Lacie Lowry, News On 6
TULSA, Oklahoma -- We've heard a lot of words used to describe this summer heat - brutal, oppressive, relentless - and a few we can't repeat.
But how about "beneficial?" It was difficult, but we found a few examples of the heat actually helping out.
Yard work in this heat may feel like a death sentence.
Ed DeChaine makes a living manicuring lawns, but he's enjoying not having to cut his own grass this summer.
"When you do this ten hours a day, that's not bad to go home and not have to mow. I don't complain much about that at all," DeChaine said.
With water usage problems and a sweltering heat that sucks up what sprinklers do spit out, DeChaine and many others are barely mowing this summer because the grass is barely growing.
"In my personal yard, I could stretch it out and say four, but three times is what I've mowed my yard," he said.
Noticed the lack of pesky mosquitoes this year? The overall mosquito population has dropped by about 80 percent.
"Normally, we would have probably sprayed easily at least 100 square miles, maybe 200 by now," said John Baker of the Tulsa County Health Department.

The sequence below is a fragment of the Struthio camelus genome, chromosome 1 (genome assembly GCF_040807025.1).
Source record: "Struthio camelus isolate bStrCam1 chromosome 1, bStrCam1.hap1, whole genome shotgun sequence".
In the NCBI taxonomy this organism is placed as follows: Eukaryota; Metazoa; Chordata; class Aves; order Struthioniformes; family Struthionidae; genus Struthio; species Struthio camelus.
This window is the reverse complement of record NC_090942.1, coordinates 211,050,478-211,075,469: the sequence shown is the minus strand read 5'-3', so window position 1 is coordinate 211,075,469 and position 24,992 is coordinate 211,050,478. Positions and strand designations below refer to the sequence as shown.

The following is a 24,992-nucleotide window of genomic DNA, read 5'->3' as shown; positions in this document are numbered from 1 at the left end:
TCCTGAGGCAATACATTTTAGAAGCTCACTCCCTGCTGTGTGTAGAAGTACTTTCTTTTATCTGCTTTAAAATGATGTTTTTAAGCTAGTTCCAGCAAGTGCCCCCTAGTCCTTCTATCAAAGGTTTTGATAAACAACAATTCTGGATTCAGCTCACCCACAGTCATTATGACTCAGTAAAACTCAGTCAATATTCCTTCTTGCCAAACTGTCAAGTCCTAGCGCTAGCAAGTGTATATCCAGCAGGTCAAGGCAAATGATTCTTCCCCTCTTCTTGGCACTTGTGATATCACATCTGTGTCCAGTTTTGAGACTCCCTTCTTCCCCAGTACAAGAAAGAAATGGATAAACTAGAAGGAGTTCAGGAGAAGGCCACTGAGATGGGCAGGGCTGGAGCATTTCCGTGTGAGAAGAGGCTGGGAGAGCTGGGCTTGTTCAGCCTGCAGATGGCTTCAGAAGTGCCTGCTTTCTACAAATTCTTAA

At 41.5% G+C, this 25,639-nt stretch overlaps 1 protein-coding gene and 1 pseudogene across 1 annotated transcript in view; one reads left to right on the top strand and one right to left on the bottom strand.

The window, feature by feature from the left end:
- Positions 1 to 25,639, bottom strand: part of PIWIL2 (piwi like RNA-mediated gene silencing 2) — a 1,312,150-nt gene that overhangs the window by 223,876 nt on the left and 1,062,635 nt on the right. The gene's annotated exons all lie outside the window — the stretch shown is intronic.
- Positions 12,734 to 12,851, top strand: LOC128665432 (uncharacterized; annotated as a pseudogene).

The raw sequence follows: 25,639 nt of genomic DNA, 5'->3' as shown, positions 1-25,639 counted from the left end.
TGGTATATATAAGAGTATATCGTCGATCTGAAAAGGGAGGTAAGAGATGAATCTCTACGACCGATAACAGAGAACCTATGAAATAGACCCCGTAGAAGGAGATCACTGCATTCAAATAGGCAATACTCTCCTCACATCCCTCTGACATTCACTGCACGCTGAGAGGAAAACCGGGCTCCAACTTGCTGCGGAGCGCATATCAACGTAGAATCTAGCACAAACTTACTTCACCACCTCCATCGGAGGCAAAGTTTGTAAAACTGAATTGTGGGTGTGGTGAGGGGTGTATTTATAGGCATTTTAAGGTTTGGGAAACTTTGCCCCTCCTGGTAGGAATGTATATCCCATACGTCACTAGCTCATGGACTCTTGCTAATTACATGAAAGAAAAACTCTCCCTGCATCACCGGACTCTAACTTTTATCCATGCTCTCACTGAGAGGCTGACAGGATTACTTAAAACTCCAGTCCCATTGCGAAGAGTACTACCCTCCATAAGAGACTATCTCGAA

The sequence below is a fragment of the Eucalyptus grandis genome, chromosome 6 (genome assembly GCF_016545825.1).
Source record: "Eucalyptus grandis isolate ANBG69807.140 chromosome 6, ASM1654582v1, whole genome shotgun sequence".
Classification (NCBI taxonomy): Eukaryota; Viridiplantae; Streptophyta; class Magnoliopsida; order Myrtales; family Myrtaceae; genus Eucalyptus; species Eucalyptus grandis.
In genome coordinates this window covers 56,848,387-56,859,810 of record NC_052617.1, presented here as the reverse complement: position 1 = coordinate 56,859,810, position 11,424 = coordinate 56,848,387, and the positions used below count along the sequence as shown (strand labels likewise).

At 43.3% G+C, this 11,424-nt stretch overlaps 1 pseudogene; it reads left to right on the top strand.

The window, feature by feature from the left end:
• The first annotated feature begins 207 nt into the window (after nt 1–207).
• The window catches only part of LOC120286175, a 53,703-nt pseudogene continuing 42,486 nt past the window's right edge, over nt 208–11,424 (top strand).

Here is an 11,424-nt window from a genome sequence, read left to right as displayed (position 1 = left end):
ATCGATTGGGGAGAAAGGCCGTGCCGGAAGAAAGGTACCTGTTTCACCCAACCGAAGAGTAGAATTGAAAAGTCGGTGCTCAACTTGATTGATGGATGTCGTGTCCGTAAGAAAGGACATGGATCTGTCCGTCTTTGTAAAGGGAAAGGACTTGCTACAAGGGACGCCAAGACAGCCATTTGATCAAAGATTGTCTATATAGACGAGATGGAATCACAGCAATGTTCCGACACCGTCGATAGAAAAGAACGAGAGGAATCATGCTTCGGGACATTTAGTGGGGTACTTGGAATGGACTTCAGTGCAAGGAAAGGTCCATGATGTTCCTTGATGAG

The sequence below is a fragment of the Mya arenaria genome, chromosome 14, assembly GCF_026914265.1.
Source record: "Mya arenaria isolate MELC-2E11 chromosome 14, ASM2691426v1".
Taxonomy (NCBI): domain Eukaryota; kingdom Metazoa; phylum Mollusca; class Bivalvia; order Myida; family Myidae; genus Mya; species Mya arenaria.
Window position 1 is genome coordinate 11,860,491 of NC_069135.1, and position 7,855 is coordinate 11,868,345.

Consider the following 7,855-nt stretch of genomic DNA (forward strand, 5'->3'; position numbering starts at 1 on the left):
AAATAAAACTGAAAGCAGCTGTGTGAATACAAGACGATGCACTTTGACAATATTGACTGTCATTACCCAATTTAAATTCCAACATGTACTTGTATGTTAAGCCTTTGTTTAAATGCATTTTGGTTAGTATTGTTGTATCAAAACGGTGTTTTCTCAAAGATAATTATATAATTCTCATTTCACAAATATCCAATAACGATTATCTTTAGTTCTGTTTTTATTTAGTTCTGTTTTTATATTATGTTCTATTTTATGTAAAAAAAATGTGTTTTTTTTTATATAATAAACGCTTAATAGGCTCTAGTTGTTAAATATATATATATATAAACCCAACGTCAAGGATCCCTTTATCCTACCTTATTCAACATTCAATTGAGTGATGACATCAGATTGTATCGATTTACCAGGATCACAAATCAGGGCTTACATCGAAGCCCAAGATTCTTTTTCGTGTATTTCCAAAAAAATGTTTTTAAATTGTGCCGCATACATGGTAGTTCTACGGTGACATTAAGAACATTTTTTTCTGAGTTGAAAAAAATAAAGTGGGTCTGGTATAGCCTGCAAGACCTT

So far, crews have sprayed less than five square miles.
Last year, the health lab had tested 6,000 mosquitoes for West Nile Virus by this time. Right now, it's only tested 2,700. This week, a batch tested positive for the virus for the first time this year.
"This is going to probably go down as one of the lowest mosquito citizen requests for spraying that we've ever had," Baker said.
Some viewers say by staying out of the heat, they're saving a lot on gas money. One person also noted that fewer bugs are plastered on windshields, so drivers are hardly using the glass wiper at gas stations.
We also got several other comments on our Facebook page.
One woman says she's spent so much time in the pool this summer, both her kids have now learned how to swim.